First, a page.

[Editor's note: Weekly scribe Jeff Weiss's column, “Bizarre Ride,” appears on West Coast Sound every Wednesday. His archives are available here.]

See also: Edward “Apple” Nelson Is a Legendary L.A. Drummer and 70-Year-Old Yoga Enthusiast

Sir Jinx is the missing link. He is a vital nerve. Remove the South Central-raised producer from history, and the space-time continuum of West Coast hip-hop is warped for the worse. Check the resume: Jinx produced much of Ice Cube's canonized first three solo records, WC & The Maad Circle's Ain't A Damn Thang Changed, Yo-Yo's debut, Xzibit's 40 Dayz & 40 Nightz and Kool G Rap & DJ Polo's Live & Let Die.

Even if 50 Cent is your metric for old school and this list means nothing to you, Jinx's impact expands beyond pure sonics. Jinx introduced his cousin, Dr. Dre, to his future rapping partner Ice Cube well before Eric “Eazy E” Wright entered the fray. Jinx produced Snoop Dogg's first demo. He even spray painted the graffiti on the walls seen on the album cover of N.W.A & The Posse (the group's pre-Straight Outta Compton debut.)

It's a fitting metaphor for the man born Anthony Wheaton, who was content to supply the bright colors in the background. Always altering his signature, a Jinx beat could be blistering gangsta funk or soul. (He did tracks with CeCe Peniston and Isaac Hayes).

“I developed the artist in their world. It was my paint on their wall. I was the person who made their environment sellable,” says Jinx by phone from his home in Newport Beach. “Some people want the credit. I don't care about that. Being a producer is a magic trick that continues to happen. Once you eliminate me from the equation, it changes. The magic comes when someone can tell that I'm not there.”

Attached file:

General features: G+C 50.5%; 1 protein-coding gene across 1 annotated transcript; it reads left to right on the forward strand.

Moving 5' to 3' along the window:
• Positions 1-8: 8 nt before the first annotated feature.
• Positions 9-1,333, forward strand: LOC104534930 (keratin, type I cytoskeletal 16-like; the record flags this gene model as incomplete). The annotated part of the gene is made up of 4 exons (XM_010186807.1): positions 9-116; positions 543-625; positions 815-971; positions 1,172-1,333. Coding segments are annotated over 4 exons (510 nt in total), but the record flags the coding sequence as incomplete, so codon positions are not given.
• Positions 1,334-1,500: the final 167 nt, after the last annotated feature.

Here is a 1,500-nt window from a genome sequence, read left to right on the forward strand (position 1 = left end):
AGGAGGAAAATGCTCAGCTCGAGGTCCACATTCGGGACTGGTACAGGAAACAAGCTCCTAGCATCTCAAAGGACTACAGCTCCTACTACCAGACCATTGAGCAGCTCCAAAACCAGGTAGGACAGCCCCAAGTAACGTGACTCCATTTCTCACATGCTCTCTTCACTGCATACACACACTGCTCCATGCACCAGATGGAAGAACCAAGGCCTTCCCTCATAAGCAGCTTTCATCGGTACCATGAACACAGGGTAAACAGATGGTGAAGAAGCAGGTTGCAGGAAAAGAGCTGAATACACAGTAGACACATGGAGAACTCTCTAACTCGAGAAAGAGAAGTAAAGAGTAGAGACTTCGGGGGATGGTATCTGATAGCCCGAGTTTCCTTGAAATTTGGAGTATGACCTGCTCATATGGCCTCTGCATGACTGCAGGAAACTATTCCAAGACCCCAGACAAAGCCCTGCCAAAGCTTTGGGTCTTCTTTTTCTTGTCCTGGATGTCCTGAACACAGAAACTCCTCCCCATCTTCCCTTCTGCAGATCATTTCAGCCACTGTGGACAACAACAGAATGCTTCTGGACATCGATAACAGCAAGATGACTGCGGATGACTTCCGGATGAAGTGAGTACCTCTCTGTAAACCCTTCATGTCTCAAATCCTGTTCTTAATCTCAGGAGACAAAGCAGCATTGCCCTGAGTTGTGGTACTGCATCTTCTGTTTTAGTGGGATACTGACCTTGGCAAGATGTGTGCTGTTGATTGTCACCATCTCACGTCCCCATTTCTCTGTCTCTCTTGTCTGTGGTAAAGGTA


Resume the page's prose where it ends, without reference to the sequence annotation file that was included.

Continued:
Jinx also compares producers to playmaking basketball point guards. The analogy is often used, but it seems particularly fitting for his career; his collaborators posted their highest scoring averages with him as a teammate.

Several years ago, Jinx, moved to Orange County. Now in his early 40s, he prefers phone interviews. Such interviews are often brief and vague, but Jinx brims with personality and historical anecdotes. With gentle prodding, he'll explain how he ended up rolling through the hood with Kool G Rap and 2Pac on the day the L.A. riots broke out.

“Kool G Rap, 2Pac [and I] were supposed to do a song that day, but we turned on the TV on and L.A. was on fire,” Jinx remembers. “My homies showed up to the studio with beer and gear they couldn't afford and we were like, 'let's go.'” Flash forward: 2Pac is hanging out Jinx's sunroof and pointing his pistol at security guards. Next, they hit the swap meet, where 2Pac signs autographs amidst the chaos.

Jinx re-tells the story of bringing the SP-1200 drum machine and sampler into the Bomb Squad's New York studio for Ice Cube's AmeriKKKa's Most Wanted. Jinx talks about wearing fur coats and gold ropes at Washington High–when his older cousin Dre slept on his mom's coach during his transition from the World Class Wrecking Cru to N.W.A.

But Jinx's voice gets most animated when discussing his latest venture: running the online music distribution company Coastal Contra. Specializing in compilations from 90s greats such as King Tee, 2nd II None and X-Clan, Jinx's firm partners with online stores in Taiwan, Germany, Canada and other international locales. Even in his business life, he remains a connector.

“There's a void in hand to hand interaction between veteran artists and people in the record business. We help them get their music to the Internet,” Jinx says. “In the West Coast, gangsta rap has been here forever, but there are still people all over the world just discovering it. It's always brand new to someone.”

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